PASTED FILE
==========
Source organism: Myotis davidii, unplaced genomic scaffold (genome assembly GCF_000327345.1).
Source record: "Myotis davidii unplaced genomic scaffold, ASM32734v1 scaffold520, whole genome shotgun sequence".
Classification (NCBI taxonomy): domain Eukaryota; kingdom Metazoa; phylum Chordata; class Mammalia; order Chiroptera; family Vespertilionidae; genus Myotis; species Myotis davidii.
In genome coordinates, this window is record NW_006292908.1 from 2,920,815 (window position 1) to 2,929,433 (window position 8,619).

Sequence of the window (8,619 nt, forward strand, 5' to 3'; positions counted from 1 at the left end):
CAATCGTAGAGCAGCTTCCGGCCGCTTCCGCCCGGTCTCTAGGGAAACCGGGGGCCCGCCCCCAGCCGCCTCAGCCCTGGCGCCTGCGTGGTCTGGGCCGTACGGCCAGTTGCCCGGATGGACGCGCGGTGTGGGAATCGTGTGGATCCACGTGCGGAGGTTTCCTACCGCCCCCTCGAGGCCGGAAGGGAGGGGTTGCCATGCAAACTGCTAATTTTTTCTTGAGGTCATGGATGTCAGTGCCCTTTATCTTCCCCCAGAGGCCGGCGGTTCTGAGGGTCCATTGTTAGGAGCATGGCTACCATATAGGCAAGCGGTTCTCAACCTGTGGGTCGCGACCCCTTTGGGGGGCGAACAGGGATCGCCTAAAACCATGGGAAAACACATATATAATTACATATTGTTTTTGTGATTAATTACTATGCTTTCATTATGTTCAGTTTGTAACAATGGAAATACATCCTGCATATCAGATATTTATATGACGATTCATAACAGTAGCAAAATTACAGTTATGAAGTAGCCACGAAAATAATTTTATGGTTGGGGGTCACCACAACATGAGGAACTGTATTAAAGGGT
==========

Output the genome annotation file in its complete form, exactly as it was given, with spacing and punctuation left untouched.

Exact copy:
Source organism: Myotis davidii, unplaced genomic scaffold (genome assembly GCF_000327345.1).
Source record: "Myotis davidii unplaced genomic scaffold, ASM32734v1 scaffold520, whole genome shotgun sequence".
Classification (NCBI taxonomy): domain Eukaryota; kingdom Metazoa; phylum Chordata; class Mammalia; order Chiroptera; family Vespertilionidae; genus Myotis; species Myotis davidii.
In genome coordinates, this window is record NW_006292908.1 from 2,920,815 (window position 1) to 2,929,433 (window position 8,619).

Sequence of the window (8,619 nt, forward strand, 5' to 3'; positions counted from 1 at the left end):
CAATCGTAGAGCAGCTTCCGGCCGCTTCCGCCCGGTCTCTAGGGAAACCGGGGGCCCGCCCCCAGCCGCCTCAGCCCTGGCGCCTGCGTGGTCTGGGCCGTACGGCCAGTTGCCCGGATGGACGCGCGGTGTGGGAATCGTGTGGATCCACGTGCGGAGGTTTCCTACCGCCCCCTCGAGGCCGGAAGGGAGGGGTTGCCATGCAAACTGCTAATTTTTTCTTGAGGTCATGGATGTCAGTGCCCTTTATCTTCCCCCAGAGGCCGGCGGTTCTGAGGGTCCATTGTTAGGAGCATGGCTACCATATAGGCAAGCGGTTCTCAACCTGTGGGTCGCGACCCCTTTGGGGGGCGAACAGGGATCGCCTAAAACCATGGGAAAACACATATATAATTACATATTGTTTTTGTGATTAATTACTATGCTTTCATTATGTTCAGTTTGTAACAATGGAAATACATCCTGCATATCAGATATTTATATGACGATTCATAACAGTAGCAAAATTACAGTTATGAAGTAGCCACGAAAATAATTTTATGGTTGGGGGTCACCACAACATGAGGAACTGTATTAAAGGGT